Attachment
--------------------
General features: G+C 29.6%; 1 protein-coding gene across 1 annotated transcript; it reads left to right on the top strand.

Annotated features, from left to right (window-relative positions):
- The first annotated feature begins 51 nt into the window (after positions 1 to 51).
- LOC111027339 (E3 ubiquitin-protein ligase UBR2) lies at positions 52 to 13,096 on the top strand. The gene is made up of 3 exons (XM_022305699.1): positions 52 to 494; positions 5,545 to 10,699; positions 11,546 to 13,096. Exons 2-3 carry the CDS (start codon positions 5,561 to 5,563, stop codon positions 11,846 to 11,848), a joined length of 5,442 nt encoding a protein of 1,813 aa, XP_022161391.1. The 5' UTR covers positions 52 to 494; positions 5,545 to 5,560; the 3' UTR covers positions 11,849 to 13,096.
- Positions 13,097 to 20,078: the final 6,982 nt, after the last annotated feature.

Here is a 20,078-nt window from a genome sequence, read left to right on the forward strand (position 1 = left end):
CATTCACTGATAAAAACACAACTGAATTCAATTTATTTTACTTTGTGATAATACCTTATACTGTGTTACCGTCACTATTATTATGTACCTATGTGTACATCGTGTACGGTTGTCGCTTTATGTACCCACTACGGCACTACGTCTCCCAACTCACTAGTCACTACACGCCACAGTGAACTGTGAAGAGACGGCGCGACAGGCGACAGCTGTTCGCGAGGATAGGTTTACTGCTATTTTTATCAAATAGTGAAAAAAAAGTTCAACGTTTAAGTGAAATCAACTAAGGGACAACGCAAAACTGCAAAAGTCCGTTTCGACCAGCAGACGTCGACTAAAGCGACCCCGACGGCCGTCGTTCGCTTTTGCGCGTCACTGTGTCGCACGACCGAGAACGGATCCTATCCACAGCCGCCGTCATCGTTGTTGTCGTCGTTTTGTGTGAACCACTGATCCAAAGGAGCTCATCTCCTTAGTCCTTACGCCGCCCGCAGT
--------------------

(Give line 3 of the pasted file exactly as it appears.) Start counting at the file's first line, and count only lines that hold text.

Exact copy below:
- The first annotated feature begins 51 nt into the window (after positions 1 to 51).